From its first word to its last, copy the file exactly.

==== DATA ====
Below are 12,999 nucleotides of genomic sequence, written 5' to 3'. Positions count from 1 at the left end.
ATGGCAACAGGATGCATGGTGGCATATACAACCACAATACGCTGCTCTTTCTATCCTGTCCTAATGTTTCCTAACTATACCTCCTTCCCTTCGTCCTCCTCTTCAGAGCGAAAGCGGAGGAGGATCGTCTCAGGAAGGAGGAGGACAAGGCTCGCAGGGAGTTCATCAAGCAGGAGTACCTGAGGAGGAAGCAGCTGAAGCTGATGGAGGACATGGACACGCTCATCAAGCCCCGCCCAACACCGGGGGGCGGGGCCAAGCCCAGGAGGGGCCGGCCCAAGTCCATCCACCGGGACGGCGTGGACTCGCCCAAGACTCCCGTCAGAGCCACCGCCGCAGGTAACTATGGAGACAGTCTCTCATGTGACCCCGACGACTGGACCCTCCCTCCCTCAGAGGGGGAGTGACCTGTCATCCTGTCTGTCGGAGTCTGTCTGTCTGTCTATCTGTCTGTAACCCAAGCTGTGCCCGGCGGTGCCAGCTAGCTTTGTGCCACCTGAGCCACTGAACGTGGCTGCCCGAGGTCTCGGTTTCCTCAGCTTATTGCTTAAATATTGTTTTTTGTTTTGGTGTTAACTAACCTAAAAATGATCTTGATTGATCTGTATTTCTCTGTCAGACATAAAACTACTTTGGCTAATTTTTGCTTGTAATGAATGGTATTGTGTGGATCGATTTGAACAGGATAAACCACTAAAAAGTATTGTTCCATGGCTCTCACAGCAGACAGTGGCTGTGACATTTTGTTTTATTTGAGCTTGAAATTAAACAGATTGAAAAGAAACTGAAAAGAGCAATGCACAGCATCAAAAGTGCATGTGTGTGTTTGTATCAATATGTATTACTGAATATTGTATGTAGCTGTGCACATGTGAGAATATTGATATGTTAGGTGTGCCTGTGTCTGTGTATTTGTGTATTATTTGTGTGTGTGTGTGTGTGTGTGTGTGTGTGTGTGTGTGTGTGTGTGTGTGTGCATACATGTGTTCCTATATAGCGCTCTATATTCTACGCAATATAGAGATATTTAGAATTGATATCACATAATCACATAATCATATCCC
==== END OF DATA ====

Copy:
Below are 12,999 nucleotides of genomic sequence, written 5' to 3'. Positions count from 1 at the left end.
ATGGCAACAGGATGCATGGTGGCATATACAACCACAATACGCTGCTCTTTCTATCCTGTCCTAATGTTTCCTAACTATACCTCCTTCCCTTCGTCCTCCTCTTCAGAGCGAAAGCGGAGGAGGATCGTCTCAGGAAGGAGGAGGACAAGGCTCGCAGGGAGTTCATCAAGCAGGAGTACCTGAGGAGGAAGCAGCTGAAGCTGATGGAGGACATGGACACGCTCATCAAGCCCCGCCCAACACCGGGGGGCGGGGCCAAGCCCAGGAGGGGCCGGCCCAAGTCCATCCACCGGGACGGCGTGGACTCGCCCAAGACTCCCGTCAGAGCCACCGCCGCAGGTAACTATGGAGACAGTCTCTCATGTGACCCCGACGACTGGACCCTCCCTCCCTCAGAGGGGGAGTGACCTGTCATCCTGTCTGTCGGAGTCTGTCTGTCTGTCTATCTGTCTGTAACCCAAGCTGTGCCCGGCGGTGCCAGCTAGCTTTGTGCCACCTGAGCCACTGAACGTGGCTGCCCGAGGTCTCGGTTTCCTCAGCTTATTGCTTAAATATTGTTTTTTGTTTTGGTGTTAACTAACCTAAAAATGATCTTGATTGATCTGTATTTCTCTGTCAGACATAAAACTACTTTGGCTAATTTTTGCTTGTAATGAATGGTATTGTGTGGATCGATTTGAACAGGATAAACCACTAAAAAGTATTGTTCCATGGCTCTCACAGCAGACAGTGGCTGTGACATTTTGTTTTATTTGAGCTTGAAATTAAACAGATTGAAAAGAAACTGAAAAGAGCAATGCACAGCATCAAAAGTGCATGTGTGTGTTTGTATCAATATGTATTACTGAATATTGTATGTAGCTGTGCACATGTGAGAATATTGATATGTTAGGTGTGCCTGTGTCTGTGTATTTGTGTATTATTTGTGTGTGTGTGTGTGTGTGTGTGTGTGTGTGTGTGTGTGTGTGTGTGTGTGCATACATGTGTTCCTATATAGCGCTCTATATTCTACGCAATATAGAGATATTTAGAATTGATATCACATAATCACATAATCATATCCC